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I'm using a shipping api (with fedex), and some of the fields I need to fill out ask for the datetime in a certain format (I've heard some people call it "zulu", it looks like this: 2006-06-26T17:00:00-0400) (by the way, what's a good way to format this in php)

I'm hoping to be able to do this by using zip codes. So if I know a user's zip code is 12345, and they say they want a package picked up between 9 and 12 in the morning, I can format that with the correct offset.

So, do I need to get the offset or timezone realted to that zipcode? I'm not sure I entirely understand the difference. Also, if they want in between 9 and 12, would I just have the time part of the timestamp say 9:00:00 along with the offset?

Thanks for any direction you can give.

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"Zulu" means UTC, that is, offset +0. It doesn't refer to the format you specified, which is RFC 3339, also the W3C profile of ISO-8601. –  staticsan Aug 17 '10 at 4:12

2 Answers 2

up vote 4 down vote accepted

Here is a source for a free dataset (Excel format) that maps zip codes and timezones as well as states and cities of course. Zip code is a good choice for granularity for matching to time zone and daylight savings changes because of special cases like the state of Indiana where different counties decide whether or not to observe daylight savings.

As far as implementing with this data: Read your FedEx API carefully. This has to be explicitly spelled out in their documentation. I'm guessing that all you really need to do is study up on the topic. Don't rush it. Take your time because you want to get this right the first time. I've been on several projects as a junior dev where the mgmt ignored timezones and paid a steep price later.

To get you started: Zulu time is a synonym of sorts for GMT and UTC, terms which all mean the similar thing and tend to be used interchangeably. When used, they mean that whatever date time is in question is somehow relative to a common point of reference which happens to run through Greenwich (and thus GMT = Greenwich Mean time.)

Whatever you do, however you store your data, make sure that you can always calculate zulu/utc/gmt from the value, or better yet, store zulu and just adjust the display for the client's timezone. There are several ways to go. Here is one. It's Sql Server specific but the concepts and strategies should be mappable to any type of db or persistent storage you're using.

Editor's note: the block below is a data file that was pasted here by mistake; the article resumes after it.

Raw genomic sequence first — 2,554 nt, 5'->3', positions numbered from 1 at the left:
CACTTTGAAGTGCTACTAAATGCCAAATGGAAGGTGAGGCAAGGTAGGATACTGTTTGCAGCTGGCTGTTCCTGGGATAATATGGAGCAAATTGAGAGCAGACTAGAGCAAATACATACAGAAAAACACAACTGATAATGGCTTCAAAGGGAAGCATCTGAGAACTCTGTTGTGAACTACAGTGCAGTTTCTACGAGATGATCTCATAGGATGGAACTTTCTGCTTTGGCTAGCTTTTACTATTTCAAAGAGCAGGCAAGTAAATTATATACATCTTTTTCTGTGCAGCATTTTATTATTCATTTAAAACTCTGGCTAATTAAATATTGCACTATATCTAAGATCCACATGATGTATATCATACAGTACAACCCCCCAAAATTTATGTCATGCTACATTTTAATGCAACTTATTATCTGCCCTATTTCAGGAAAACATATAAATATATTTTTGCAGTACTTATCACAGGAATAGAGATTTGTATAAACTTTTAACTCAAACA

For the last part of question, you should store both times individually. The word between implies two values and that's the right way to do it. Besides being more complete, this type of solution will help you address the case of "what if the start time is at 11:00 pm and the end time at 2:00 am on a daylight savings switch?"

Good luck!

P.S. Here is an interesting little read in an SO article. It's for the MS stack but interesting nonetheless and backs up some of my assertions. E.g. better to store the UTC/GMT and then convert... But read through the answers, they all have some valid points and are brief.

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The international date line lies in the Pacific Ocean; the Prime Meridian runs through Greenwich. GMT and UTC (there is a difference but it is not significant for this discussion) is the time at Greenwich and does NOT change because of Daylight Saving Rules. –  David Harris Aug 17 '10 at 4:44
    
@David: Good catch on the dateline. Not sure what I was thinking. I adjusted my answer accordingly. –  Paul Sasik Aug 17 '10 at 4:51

For converting the zip code to a timezone, you're on your own unfortunately. However, a quick googling found me this, which may interest you:

http://www.webservicex.net/uszip.asmx

As for the formatting, you're in luck. PHP 5 has that date format built in:

date('c');
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Yeah, I actually tried out that webservice, but the problem is it kept giving me back single letters like "m" or "e". I know that those represent certain timezones around the world, but I'm pretty sure I was getting the wrong ones back. –  Matthew Aug 17 '10 at 13:11

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